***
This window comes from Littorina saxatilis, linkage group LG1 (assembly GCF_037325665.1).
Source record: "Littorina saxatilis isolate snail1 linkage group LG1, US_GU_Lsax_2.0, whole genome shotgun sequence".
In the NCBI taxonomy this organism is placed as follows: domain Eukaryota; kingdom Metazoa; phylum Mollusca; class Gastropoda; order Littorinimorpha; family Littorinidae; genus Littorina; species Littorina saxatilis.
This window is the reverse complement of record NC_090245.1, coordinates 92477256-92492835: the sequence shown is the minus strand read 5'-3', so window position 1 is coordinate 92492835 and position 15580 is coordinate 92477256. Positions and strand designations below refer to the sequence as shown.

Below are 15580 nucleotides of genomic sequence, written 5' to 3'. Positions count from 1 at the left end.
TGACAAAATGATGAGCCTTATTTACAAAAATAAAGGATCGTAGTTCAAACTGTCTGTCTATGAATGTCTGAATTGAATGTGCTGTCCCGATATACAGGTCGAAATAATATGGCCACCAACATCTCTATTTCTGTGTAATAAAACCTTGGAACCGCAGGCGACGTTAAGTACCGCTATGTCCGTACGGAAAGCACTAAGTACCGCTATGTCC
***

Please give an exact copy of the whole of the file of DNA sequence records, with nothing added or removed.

This window comes from Littorina saxatilis, linkage group LG1 (assembly GCF_037325665.1).
Source record: "Littorina saxatilis isolate snail1 linkage group LG1, US_GU_Lsax_2.0, whole genome shotgun sequence".
In the NCBI taxonomy this organism is placed as follows: domain Eukaryota; kingdom Metazoa; phylum Mollusca; class Gastropoda; order Littorinimorpha; family Littorinidae; genus Littorina; species Littorina saxatilis.
This window is the reverse complement of record NC_090245.1, coordinates 92477256-92492835: the sequence shown is the minus strand read 5'-3', so window position 1 is coordinate 92492835 and position 15580 is coordinate 92477256. Positions and strand designations below refer to the sequence as shown.

Below are 15580 nucleotides of genomic sequence, written 5' to 3'. Positions count from 1 at the left end.
TGACAAAATGATGAGCCTTATTTACAAAAATAAAGGATCGTAGTTCAAACTGTCTGTCTATGAATGTCTGAATTGAATGTGCTGTCCCGATATACAGGTCGAAATAATATGGCCACCAACATCTCTATTTCTGTGTAATAAAACCTTGGAACCGCAGGCGACGTTAAGTACCGCTATGTCCGTACGGAAAGCACTAAGTACCGCTATGTCC